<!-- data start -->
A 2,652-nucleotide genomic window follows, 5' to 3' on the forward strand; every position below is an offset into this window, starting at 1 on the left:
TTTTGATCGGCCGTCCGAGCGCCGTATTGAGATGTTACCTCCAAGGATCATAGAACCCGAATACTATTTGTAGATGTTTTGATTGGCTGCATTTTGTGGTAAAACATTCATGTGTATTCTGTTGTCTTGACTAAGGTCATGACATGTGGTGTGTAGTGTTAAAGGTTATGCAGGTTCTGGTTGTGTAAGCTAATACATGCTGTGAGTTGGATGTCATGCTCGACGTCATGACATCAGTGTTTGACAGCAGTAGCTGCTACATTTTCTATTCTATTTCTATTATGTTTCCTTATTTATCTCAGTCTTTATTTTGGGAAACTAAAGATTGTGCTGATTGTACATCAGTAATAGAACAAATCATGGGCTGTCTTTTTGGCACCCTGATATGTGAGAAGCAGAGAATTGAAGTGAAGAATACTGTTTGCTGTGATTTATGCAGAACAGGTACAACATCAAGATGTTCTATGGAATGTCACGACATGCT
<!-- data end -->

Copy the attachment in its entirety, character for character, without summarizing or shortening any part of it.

A 2,652-nucleotide genomic window follows, 5' to 3' on the forward strand; every position below is an offset into this window, starting at 1 on the left:
TTTTGATCGGCCGTCCGAGCGCCGTATTGAGATGTTACCTCCAAGGATCATAGAACCCGAATACTATTTGTAGATGTTTTGATTGGCTGCATTTTGTGGTAAAACATTCATGTGTATTCTGTTGTCTTGACTAAGGTCATGACATGTGGTGTGTAGTGTTAAAGGTTATGCAGGTTCTGGTTGTGTAAGCTAATACATGCTGTGAGTTGGATGTCATGCTCGACGTCATGACATCAGTGTTTGACAGCAGTAGCTGCTACATTTTCTATTCTATTTCTATTATGTTTCCTTATTTATCTCAGTCTTTATTTTGGGAAACTAAAGATTGTGCTGATTGTACATCAGTAATAGAACAAATCATGGGCTGTCTTTTTGGCACCCTGATATGTGAGAAGCAGAGAATTGAAGTGAAGAATACTGTTTGCTGTGATTTATGCAGAACAGGTACAACATCAAGATGTTCTATGGAATGTCACGACATGCT